Course details

MRes programmes offer a unique opportunity to deepen and develop your knowledge of the subject by combining taught elements with research training and an individual research project. They can lead to doctoral research, and will also provide the chance for you to undertake scholarly research as an enrichment of undergraduate study or for career development purposes.

The Twentieth Century British History MRes includes three taught modules:

  • Historical Methods 
  • Sites and Sources in Modern British Studies 
  • Postgraduate Research Skills: Historical Studies

You will then complete a 20,000-word thesis on an agreed topic which relates to the history of twentieth century Britain and which can be appropriately supervised by a member of academic staff. If you are interested in studying for this degree, you should contact the Department of History with a proposed topic of research so that a suitable supervisor can be found. We strongly encourage you to do this in advance of making your formal application, if at all possible: the sooner you have a clear idea of your basic research field, the better. The research interests and areas of supervision offered by staff in twentieth century British history are broad and embrace all aspects of modern Britain.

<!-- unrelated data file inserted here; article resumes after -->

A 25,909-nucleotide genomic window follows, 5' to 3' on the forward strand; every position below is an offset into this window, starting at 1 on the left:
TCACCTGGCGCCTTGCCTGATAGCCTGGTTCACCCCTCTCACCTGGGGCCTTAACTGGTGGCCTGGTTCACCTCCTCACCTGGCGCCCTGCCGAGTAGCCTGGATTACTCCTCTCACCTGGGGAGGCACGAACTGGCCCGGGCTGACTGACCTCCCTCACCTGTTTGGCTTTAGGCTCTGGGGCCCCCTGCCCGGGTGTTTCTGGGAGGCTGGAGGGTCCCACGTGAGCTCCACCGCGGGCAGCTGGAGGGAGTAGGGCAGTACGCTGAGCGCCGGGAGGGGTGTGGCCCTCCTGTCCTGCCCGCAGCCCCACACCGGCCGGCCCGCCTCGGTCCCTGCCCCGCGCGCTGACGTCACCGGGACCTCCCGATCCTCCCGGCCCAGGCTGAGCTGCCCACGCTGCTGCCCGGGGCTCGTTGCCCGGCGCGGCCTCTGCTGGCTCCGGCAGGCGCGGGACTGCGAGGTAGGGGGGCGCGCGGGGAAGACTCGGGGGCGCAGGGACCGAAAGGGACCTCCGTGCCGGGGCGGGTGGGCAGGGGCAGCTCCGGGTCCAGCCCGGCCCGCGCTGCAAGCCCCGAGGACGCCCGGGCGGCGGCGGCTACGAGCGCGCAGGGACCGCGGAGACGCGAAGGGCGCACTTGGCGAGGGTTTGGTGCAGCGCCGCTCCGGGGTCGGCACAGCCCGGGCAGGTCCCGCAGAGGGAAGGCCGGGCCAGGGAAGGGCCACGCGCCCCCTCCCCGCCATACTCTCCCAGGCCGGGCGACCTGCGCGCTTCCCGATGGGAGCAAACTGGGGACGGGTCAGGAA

Learning and teaching

The Twentieth Century British History MRes is taught by members of the Birmingham Centre for Modern and Contemporary History (BCMCH) and the Centre for Modern British Studies, which provides an intellectual forum for academic staff and postgraduates working within the field, and provides a base for research both for its members and in collaboration with other institutions.

BCMCH draws together the expertise of the School of History and Cultures, the Modern Languages Department, American and Canadian Studies and the Centre for Russian and East European Studies (CREES) meaning that you’ll be able to gain insight from a range of academics and peers from across the University. It also supports a research seminar series of invited speakers throughout the academic year as well as an annual lecture series and various informal reading groups. 

You will also become part of, and contribute to, the lively international community of the College of Arts and Law Graduate School, which offers dedicated research resources and a supportive working environment. Our team of academic and operational staff are on hand to offer support and advice to all postgraduate students within the College.

Employability

Your degree will provide excellent preparation for employment and this will be further enhanced by a range of employability support services offered by the University.

The University's Careers Network provides advice and information specifically for postgraduates that will help you to develop an effective career and skills development strategy, and to make the most of your time with us at the University. The College of Arts and Law also has a dedicated careers and employability team to deliver tailored programmes of careers events and local support.